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Kids Exposed to Mercury or Lead More Likely to have ADHD Symptoms, Canadian Study Finds

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Children exposed to higher levels of mercury or lead are three to five times more likely to be identified by teachers as having problems associated with Attention Deficit Hyperactivity Disorder, according to a scientific study published today.

The study - of Inuit children living in Arctic Quebec -  is the first to find a high rate of attention-deficit symptoms in children highly exposed to mercury in the womb. In addition, the Inuit children more often had hyperactivity symptoms if they were exposed to the same low levels of lead commonly found in young U.S. children.

In the United States, one of every 10 children has been diagnosed with ADHD, according to the U.S. Centers for Disease Control and Prevention. It is one of the most common brain disorders of childhood.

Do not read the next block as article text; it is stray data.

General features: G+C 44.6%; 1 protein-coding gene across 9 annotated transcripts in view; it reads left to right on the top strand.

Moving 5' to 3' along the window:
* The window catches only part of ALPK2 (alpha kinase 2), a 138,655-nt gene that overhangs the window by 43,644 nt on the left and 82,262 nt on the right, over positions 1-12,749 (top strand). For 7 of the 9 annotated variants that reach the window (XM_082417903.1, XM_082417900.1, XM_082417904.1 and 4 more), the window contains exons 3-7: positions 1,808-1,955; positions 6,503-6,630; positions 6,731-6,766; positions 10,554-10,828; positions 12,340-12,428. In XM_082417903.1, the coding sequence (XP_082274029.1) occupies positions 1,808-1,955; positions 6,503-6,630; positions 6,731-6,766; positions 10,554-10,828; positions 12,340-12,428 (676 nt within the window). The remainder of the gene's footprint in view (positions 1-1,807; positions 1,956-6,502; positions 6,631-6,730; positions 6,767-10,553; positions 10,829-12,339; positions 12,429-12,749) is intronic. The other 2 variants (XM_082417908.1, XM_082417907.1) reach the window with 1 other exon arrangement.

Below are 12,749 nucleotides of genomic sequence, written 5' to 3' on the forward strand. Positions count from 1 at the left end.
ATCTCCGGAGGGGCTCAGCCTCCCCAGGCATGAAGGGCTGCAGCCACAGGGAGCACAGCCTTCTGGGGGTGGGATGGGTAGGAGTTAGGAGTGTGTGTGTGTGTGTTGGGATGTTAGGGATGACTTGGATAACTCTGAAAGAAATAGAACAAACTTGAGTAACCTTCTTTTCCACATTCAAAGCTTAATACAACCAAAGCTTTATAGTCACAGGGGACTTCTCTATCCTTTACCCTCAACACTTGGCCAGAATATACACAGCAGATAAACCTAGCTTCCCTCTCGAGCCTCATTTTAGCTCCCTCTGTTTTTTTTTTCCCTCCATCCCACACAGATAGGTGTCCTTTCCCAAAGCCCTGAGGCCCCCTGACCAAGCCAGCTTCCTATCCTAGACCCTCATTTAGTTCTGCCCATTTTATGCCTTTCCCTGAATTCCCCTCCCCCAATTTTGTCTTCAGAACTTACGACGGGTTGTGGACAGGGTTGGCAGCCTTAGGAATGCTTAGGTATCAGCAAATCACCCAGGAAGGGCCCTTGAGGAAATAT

Researchers from Laval University in Quebec surveyed teachers of 279 children in Nunavik between the ages of 8 and 14, using standardized questionnaires developed by psychiatrists for diagnosing ADHD.

Developmental psychologist Gina Muckle, the study's senior author, said the findings are important because they show for the first time that mercury's effects on children are not just subtle, but are actually noticeable to teachers. They "may be clinically significant and may interfere with learning and performance in the classroom," says the study, published online in the journal Environmental Health Perspectives.

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